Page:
December 21, 2017


Celebrating Snoopy. By Charles M. Schulz. Andrews McMeel. $75.

     There are very, very few publishers that accord comics the respect they deserve as an art form and a communications medium unlike any other. Among them, Andrews McMeel is pre-eminent, with its outstanding hardcover “tribute” books that display and pay homage to some of the great and enduring examples of the form: The Complete Calvin and Hobbes, Dilbert 2.0, A Doonesbury Retrospective, Epic Big Nate and others.

     Equally to the point, there are very, very few cartoonists who are able to create mini-universes with their strips and then sustain them at a uniformly high level for decade after decade. These do not include famous names such as Bill Watterson, whose Calvin and Hobbes ran for only 10 years, or Gary Larson, whose The Far Side ran for 15, for example – but they do include George Herriman’s Krazy Kat (1913-1944), Walt Kelly’s Pogo (1948-1975), and Charles Schulz’s Peanuts (1950-2000). And now Andrews McMeel has once again outdone itself with a marvelous slipcased hardcover volume devoted to one of the truly great comics and cartoonists – focusing this time not on the strip as a whole (the publisher’s Celebrating Peanuts already did that in 2009) but on one of the most unusual, endearing and downright strange characters in it: Snoopy.

     The fact that Snoopy does not seem particularly strange these days is testimony to how deeply and effectively Schulz developed this little beagle (not originally conceived as a beagle, except that he thought the word sounded funny – one of many revelations in this book). Snoopy’s personality, like that of any other human or animal character, changed in many ways through the years, but his basic conception was a simple and brilliant one that made all the later changes flow in ways that seemed natural. Celebrating Snoopy offers a perfect way to see Snoopy’s early days and trace his development, while not incidentally following the changes in the Peanuts strip itself. Readers will learn that Snoopy was based on a dog Schulz once had named Spike – and Spike eventually appears in Peanuts as Snoopy’s brother. Readers who know Snoopy’s famous impersonations and flights of fancy, ranging from the World War I Flying Ace to “Joe Cool” and many others, will here find Snoopy’s very first, very limited attempts to be something else: a wolf, a vampire bat, a vulture and more. Readers who cannot imagine Snoopy lying anywhere except atop his doghouse will here find the first time he did that (December 12, 1958) and be able to trace how that one new element of the strip led to many, many others as Snoopy’s personality flowered.

     At the same time, readers will here see Snoopy’s first eight years, before the first on-the-doghouse panel – years in which Snoopy understands what the human characters say but reacts to them in more traditionally doglike ways, as when he hears that refined people speak softly and changes his loud bark to a quiet one. Snoopy’s relationship with Charlie Brown (whom he later just calls “the round-headed kid”) is seen developing here, too: Charlie Brown fails to catch a baseball, the ball hits Snoopy, and after a series of “arf!” remarks, Charlie Brown comments that he hates to “get bawled out by a dog”; but in contrast, a Sunday strip shows Charlie Brown brought to tears by Snoopy’s enthusiastic greeting – and then somewhat spoiling the moment by wiping his tears on Snoopy’s floppy ear. On and on Snoopy’s development goes, with remarks by Schulz (made in various venues at various times) adding to the step-by-step progress seen in the strips (all beautifully reproduced and carefully shown with their original dates). Schulz was well aware of the more and more surrealistic world he was building for and around Snoopy, explaining at one point why the inside of the doghouse is never seen and why there is never any background behind it (“it would become too real”). For example, Snoopy is first shown ice-skating wearing four skates on his four paws, but it is not long before he is skating while standing on his hind legs and without actually wearing skates – sometimes even in his frozen water dish (February 23, 1964). And while Snoopy is seen dancing almost from the start of the strip, his original four-legged dances seem stiff (although he is always happy doing them) when compared with the now-more-familiar “happy dance” for which Snoopy is justifiably renowned.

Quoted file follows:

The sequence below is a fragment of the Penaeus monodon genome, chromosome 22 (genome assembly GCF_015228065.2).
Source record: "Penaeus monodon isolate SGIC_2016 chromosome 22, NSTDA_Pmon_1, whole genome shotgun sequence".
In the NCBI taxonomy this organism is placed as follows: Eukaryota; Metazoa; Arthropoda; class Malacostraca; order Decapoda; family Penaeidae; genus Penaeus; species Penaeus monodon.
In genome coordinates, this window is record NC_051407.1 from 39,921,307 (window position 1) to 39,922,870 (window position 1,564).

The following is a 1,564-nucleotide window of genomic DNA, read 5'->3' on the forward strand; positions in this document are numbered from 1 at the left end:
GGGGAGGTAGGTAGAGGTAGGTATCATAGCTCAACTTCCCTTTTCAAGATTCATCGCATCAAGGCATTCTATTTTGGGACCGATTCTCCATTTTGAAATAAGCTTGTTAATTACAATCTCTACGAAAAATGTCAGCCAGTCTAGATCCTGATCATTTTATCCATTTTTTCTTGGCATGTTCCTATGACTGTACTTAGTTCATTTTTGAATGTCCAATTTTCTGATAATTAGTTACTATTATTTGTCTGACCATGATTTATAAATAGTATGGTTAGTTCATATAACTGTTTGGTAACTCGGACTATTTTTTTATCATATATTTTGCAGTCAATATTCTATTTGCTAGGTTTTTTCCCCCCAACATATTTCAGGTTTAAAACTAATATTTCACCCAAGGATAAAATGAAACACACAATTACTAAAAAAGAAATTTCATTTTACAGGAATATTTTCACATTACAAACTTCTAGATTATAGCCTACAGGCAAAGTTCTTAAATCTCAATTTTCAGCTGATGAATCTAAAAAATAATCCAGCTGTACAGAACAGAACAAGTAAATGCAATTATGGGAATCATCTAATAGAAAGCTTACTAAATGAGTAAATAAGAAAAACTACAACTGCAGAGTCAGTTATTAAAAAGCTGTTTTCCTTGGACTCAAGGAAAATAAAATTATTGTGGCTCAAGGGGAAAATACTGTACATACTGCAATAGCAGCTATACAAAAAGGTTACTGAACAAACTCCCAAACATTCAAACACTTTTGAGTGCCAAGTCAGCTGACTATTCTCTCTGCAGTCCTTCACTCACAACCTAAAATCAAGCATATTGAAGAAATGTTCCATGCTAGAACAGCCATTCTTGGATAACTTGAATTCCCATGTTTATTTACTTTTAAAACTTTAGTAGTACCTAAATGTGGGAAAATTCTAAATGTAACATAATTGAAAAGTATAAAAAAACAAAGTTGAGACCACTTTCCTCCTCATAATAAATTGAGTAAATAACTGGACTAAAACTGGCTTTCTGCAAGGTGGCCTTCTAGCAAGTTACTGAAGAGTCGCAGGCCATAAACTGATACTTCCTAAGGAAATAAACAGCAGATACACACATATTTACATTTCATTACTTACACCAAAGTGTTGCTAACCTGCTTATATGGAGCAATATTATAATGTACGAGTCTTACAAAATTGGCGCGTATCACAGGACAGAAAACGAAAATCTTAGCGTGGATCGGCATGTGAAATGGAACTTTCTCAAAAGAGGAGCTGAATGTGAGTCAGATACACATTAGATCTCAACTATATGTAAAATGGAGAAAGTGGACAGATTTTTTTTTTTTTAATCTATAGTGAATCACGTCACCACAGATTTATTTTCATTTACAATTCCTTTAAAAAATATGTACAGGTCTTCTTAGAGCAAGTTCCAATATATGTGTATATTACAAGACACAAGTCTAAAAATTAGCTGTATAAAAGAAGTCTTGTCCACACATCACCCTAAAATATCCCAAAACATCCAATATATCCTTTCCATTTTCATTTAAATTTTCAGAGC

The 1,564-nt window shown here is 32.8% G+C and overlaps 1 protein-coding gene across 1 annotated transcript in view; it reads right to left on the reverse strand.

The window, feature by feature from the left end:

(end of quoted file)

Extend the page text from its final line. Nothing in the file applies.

In fact, there are many reasons Snoopy is renowned, and many more for which Schulz is celebrated, and Celebrating Snoopy offers a prodigious number of them through 550 superb oversized pages. There are more levels of joy here than can easily be enumerated: the joy of discovering or rediscovering one of the greatest comic strips of all; the joy of seeing the inner life of a comic-strip dog brilliantly displayed in ways that make absolute sense in context while seeming to touch on what real-world dogs might be thinking; the joy of nostalgia for the ways in which Peanuts developed over the years; the bittersweet joy of finding or re-finding especially beloved strips in the knowledge that there can be no more; and the unalloyed joy of the whole beautifully produced assemblage of material in a book that deserves pride of place in any comic-strip lover’s library. If Celebrating Snoopy, one of the very best comic-strip collections of recent years, does not make you feel like doing your very own “happy dance,” there is something missing not only in your sense of humor but also in your basic humanity and your capacity for wonder and delight.

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